When considering the intersection of United States history and the Discalced Carmelite Order, there is one figure who stands out. Currier’s history of Carmel in America provides a fascinating insight into the life of one Mother Teresa of Jesus, a Discalced Carmelite nun from the Carmel of Baltimore (Juliana Sewall, 1799 – 1878).
She was a near relative of Francis Scott Key, author of the ” Star-Spangled Banner,” and she had strongly imbibed the patriotic spirit of her family. She always impressed it as a duty upon the young religious to pray for the political, social and religious welfare of the country. The celebration of the centennial anniversary of American Independence was a great joy to her heart, and she took much pleasure at the time in singing the Star-Spangled Banner and in relating little anecdotes of revolutionary days, which she had heard from her father, who, as we have seen, had been so intimately connected with General Washington.  [Clement Sewall was one of Gen. Washington’s staff officers]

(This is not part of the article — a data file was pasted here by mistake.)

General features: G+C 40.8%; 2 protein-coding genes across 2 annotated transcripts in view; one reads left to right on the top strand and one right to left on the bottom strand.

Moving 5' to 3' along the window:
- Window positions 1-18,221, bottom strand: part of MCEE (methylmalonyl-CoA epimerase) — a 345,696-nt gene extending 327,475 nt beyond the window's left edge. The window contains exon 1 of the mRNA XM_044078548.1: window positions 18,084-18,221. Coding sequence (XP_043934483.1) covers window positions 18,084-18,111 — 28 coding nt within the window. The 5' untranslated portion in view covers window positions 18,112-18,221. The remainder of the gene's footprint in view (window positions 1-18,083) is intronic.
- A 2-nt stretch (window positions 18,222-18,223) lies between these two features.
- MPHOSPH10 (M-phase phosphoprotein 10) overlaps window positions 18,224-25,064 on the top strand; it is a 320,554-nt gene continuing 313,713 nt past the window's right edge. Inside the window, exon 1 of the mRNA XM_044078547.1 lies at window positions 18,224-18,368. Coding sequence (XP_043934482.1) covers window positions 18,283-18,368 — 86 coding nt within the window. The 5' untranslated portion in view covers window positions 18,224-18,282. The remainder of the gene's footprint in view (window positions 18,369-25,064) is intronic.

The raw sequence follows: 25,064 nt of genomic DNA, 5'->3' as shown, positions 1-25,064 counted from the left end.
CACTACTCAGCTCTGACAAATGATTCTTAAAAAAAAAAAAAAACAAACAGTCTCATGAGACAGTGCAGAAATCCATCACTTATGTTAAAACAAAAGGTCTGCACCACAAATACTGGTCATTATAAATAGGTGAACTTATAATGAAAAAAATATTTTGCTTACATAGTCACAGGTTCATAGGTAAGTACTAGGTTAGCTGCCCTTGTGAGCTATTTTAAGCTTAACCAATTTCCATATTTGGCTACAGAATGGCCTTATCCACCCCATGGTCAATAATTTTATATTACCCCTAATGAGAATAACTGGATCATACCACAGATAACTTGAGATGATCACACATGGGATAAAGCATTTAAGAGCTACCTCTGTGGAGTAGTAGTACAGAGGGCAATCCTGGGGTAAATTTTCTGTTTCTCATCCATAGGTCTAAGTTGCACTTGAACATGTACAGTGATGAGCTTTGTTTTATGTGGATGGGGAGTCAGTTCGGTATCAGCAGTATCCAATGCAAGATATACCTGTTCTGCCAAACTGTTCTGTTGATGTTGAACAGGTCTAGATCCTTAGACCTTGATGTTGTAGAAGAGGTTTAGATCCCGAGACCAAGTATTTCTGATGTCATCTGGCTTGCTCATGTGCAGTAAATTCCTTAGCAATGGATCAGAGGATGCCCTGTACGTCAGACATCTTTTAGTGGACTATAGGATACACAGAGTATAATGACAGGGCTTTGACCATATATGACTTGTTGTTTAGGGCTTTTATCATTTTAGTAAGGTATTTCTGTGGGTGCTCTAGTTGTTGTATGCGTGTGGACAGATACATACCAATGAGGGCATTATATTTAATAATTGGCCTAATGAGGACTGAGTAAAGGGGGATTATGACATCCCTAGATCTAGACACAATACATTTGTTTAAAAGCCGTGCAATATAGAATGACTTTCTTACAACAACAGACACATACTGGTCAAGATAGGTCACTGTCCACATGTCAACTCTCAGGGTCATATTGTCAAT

She took much pleasure at the time in singing the Star-Spangled Banner and in relating little anecdotes of revolutionary days…
The Saturday morning edition of The Baltimore Sun on March 29, 1873, devotes several column inches to a notice concerning the “removal of the Carmelite nuns” to a newly constructed monastery at the intersection of Biddle and Caroline Streets in Baltimore. Of notable mention is “the daughter of Clement Sewell, a distinguished citizen of Georgetown, who was on intimate terms with General George Washington.”
 Currier, Charles. Carmel in America: a centennial history of the Discalced Carmelites in the United States (pp. 303-304)